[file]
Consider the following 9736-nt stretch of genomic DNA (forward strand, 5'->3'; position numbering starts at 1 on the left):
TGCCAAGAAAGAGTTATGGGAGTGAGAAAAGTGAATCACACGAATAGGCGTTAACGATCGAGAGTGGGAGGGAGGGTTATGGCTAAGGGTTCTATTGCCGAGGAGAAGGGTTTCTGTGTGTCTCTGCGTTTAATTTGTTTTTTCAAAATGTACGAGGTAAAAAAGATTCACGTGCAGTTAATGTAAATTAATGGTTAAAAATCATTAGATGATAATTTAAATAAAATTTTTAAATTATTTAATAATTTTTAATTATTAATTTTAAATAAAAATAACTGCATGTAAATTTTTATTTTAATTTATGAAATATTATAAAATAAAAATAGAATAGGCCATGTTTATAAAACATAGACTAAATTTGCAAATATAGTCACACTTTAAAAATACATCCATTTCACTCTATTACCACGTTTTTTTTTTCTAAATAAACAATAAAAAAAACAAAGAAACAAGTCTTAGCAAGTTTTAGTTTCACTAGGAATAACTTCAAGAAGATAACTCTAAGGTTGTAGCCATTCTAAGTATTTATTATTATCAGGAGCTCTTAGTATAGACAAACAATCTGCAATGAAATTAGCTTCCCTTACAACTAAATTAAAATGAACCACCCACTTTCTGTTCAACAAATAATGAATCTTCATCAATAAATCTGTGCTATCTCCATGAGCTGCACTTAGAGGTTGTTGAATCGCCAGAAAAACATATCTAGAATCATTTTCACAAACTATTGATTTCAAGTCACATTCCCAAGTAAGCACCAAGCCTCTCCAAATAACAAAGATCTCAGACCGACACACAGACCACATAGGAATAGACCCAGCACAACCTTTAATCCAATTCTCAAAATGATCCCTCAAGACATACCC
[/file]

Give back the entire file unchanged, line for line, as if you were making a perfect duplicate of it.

Consider the following 9736-nt stretch of genomic DNA (forward strand, 5'->3'; position numbering starts at 1 on the left):
TGCCAAGAAAGAGTTATGGGAGTGAGAAAAGTGAATCACACGAATAGGCGTTAACGATCGAGAGTGGGAGGGAGGGTTATGGCTAAGGGTTCTATTGCCGAGGAGAAGGGTTTCTGTGTGTCTCTGCGTTTAATTTGTTTTTTCAAAATGTACGAGGTAAAAAAGATTCACGTGCAGTTAATGTAAATTAATGGTTAAAAATCATTAGATGATAATTTAAATAAAATTTTTAAATTATTTAATAATTTTTAATTATTAATTTTAAATAAAAATAACTGCATGTAAATTTTTATTTTAATTTATGAAATATTATAAAATAAAAATAGAATAGGCCATGTTTATAAAACATAGACTAAATTTGCAAATATAGTCACACTTTAAAAATACATCCATTTCACTCTATTACCACGTTTTTTTTTTCTAAATAAACAATAAAAAAAACAAAGAAACAAGTCTTAGCAAGTTTTAGTTTCACTAGGAATAACTTCAAGAAGATAACTCTAAGGTTGTAGCCATTCTAAGTATTTATTATTATCAGGAGCTCTTAGTATAGACAAACAATCTGCAATGAAATTAGCTTCCCTTACAACTAAATTAAAATGAACCACCCACTTTCTGTTCAACAAATAATGAATCTTCATCAATAAATCTGTGCTATCTCCATGAGCTGCACTTAGAGGTTGTTGAATCGCCAGAAAAACATATCTAGAATCATTTTCACAAACTATTGATTTCAAGTCACATTCCCAAGTAAGCACCAAGCCTCTCCAAATAACAAAGATCTCAGACCGACACACAGACCACATAGGAATAGACCCAGCACAACCTTTAATCCAATTCTCAAAATGATCCCTCAAGACATACCC